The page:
He has dressed celebrity royalty around the world from Beyonce and Deepika Padukone to Zendaya and Cardi B but for years few of Mohammed Ashi's clients knew he was Saudi Arabia's first big-name designer.
"In the 90s I was the only designer from Saudi. But I never said I was Saudi. I wanted the clothes to be out front, not me," Ashi told AFP in a rare interview at his Paris studio.
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It is partly shyness—he still prefers not to be photographed himself—but also the fact that Western fashion was largely taboo in public, certainly for women, when he was growing up in Saudi Arabia in the 1980s.
Ashi made his career abroad, training in the United States and working for Givenchy and Lebanese couturier Elie Saab before settling in France.
Now, with Saudi Arabia going through momentous social changes, he has been welcomed home as a mentor for its Fashion Commission, set up in 2020 to help build a homegrown industry.
"A few months ago, I was invited publicly to talk in Saudi for the first time, and so many people came up to me afterwards. I'm getting recognition from the younger generation that I never expected," he said.
"They're giving scholarships to people for something that was prohibited when I was growing up. It's an iconic moment," he added.
Critics of the country's de facto ruler, Prince Mohammad Bin Salman, see the easing of social restrictions as a PR campaign designed to distract from continued human rights abuses.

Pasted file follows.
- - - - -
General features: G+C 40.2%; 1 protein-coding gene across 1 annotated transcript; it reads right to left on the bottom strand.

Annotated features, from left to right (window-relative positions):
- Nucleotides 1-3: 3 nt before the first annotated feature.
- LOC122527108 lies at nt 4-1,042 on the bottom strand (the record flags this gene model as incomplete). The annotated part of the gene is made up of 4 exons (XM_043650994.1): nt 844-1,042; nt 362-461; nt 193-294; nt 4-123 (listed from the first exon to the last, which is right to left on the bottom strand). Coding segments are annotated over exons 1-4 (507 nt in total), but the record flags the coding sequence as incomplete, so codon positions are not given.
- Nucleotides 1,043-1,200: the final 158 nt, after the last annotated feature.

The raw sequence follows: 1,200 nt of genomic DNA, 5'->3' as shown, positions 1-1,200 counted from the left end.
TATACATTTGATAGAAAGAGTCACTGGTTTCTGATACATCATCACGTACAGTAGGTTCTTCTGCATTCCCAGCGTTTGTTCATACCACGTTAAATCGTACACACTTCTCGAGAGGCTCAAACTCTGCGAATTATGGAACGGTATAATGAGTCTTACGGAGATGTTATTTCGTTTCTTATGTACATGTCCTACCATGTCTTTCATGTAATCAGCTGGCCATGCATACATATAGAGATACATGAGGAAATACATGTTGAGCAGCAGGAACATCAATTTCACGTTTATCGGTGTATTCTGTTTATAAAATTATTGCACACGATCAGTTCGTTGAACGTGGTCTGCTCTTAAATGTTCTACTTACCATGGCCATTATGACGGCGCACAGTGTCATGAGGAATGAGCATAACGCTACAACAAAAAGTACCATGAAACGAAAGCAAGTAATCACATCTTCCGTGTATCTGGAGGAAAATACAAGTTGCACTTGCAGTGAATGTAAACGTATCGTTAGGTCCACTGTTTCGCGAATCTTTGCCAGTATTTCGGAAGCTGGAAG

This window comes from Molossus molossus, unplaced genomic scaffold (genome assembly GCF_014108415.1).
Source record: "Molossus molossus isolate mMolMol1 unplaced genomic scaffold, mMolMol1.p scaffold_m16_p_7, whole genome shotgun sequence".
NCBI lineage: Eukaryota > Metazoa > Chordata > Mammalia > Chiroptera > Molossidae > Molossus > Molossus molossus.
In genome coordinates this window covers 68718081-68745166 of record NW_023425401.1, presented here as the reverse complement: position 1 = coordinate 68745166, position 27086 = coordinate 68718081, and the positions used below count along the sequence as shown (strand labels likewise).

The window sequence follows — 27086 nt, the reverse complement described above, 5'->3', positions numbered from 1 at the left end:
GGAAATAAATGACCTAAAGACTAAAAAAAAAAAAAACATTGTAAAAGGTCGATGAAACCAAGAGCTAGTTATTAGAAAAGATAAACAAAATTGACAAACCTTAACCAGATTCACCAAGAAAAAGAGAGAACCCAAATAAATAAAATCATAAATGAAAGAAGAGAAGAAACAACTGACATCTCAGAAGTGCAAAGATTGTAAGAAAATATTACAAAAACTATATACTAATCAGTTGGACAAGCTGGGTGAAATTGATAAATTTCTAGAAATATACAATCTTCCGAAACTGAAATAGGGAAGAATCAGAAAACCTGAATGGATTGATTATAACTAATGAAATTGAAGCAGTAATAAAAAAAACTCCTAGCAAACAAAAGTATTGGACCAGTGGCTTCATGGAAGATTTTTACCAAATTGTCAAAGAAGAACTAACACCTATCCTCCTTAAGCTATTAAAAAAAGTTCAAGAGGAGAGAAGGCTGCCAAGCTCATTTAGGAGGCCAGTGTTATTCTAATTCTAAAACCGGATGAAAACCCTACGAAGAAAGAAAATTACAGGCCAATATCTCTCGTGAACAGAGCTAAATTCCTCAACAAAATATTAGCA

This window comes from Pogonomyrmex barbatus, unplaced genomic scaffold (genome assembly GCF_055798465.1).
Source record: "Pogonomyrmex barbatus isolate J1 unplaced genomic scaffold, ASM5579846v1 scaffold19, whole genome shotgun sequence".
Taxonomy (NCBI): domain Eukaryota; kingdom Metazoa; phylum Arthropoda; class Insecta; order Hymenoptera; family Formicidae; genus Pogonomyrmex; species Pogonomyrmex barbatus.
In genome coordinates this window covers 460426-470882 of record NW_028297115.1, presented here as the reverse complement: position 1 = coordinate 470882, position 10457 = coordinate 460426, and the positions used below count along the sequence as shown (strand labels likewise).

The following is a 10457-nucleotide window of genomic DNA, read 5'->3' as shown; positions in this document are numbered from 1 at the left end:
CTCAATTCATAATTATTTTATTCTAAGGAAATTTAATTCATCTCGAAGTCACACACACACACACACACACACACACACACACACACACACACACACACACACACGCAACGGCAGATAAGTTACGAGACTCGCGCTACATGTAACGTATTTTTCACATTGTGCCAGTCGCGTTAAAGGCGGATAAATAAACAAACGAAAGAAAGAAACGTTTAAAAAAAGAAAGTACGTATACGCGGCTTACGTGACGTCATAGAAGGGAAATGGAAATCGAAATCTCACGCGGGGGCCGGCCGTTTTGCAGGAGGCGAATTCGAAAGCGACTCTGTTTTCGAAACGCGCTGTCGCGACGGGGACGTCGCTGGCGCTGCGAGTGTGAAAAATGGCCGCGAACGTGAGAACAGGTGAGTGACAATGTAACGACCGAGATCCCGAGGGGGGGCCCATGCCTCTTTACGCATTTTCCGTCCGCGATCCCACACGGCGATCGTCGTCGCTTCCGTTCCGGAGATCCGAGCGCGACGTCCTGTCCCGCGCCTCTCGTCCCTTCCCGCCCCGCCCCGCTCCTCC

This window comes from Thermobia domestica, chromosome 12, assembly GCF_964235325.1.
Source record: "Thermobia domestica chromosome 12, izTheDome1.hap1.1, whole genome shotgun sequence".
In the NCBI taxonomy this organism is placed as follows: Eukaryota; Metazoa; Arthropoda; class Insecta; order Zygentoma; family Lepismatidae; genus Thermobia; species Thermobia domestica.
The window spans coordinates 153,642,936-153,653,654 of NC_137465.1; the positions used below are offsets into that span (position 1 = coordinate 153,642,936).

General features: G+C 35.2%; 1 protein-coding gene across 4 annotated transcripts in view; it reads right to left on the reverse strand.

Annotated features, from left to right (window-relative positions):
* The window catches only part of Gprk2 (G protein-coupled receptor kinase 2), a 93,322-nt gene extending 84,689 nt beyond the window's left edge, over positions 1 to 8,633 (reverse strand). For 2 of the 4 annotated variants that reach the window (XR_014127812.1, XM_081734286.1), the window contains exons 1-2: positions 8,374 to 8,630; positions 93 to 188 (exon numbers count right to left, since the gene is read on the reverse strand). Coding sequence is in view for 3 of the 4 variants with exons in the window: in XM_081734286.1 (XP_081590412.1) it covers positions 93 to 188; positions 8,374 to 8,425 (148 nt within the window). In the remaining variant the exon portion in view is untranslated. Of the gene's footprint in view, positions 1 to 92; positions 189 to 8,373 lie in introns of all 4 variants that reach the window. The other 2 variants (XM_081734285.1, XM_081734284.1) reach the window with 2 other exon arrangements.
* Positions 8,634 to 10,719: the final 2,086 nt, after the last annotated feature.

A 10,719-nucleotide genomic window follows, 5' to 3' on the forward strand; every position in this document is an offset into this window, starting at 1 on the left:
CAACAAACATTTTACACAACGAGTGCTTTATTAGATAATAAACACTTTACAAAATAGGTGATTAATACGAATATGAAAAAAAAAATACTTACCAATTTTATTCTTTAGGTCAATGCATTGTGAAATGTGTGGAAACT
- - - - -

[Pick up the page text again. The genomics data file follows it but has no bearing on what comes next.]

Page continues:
But there is no doubting the opportunities it has opened up for young creatives, such as 27-year-old Reem Alsabhan, whose outfits now grace local events.
"From the beginning of my studies, I kept repeating a sentence I really believed, even if it surprised people: Riyadh will become one of the most important fashion capitals," she told AFP at her Riyadh workshop.
"Now the signs of this future are beginning to appear."
Previously unthinkable public events—concerts, galas, the new Red Sea Film Festival—mean Saudi Arabia now has red carpets on which to show off Alsabhan's designs.
Nonetheless, the foundations of the industry were laid much further back, said Burak Cakmak, head of the Saudi Fashion Commission.
"Many local creatives have built fashion businesses in the past 20, 30 years for the local market but didn't feel the need to tell their stories abroad -- or dare to do so," he told AFP.
"That allowed the system to build up in a controlled way... and now people can see there are hundreds of brands, very connected to their culture but also inspired by the rest of the world."
For Ashi, it makes sense that Saudi Arabia should become a fashion hub since, he says, its oil wealth has been keeping European labels afloat for decades.
Saudi Arabia takes "60 or 70 percent of French couture", especially wedding dresses, he said.
"Most of the big French houses rely on this but they don't like to talk about it because they don't want to be seen as just tailors—they want to be a 'brand'."
Ashi's diary is a hectic whirl of client fittings and preparations for the next haute couture week.
His outfits show up on red carpets from the Oscars to Cannes. A highlight was seeing Beyonce in his extravagantly ruffed fuchsia gown at a memorial show for Nelson Mandela.
Though proud of being a role model for young Saudi designers, he still prefers to see himself as "a citizen of the world".
Stopping to show the detail of an elaborate lace couture dress, he said: "The pattern was done in London, the fabric in Italy, the embroidery in India and it was assembled here in Paris.
"It's a journey for these clothes to happen, just like me."
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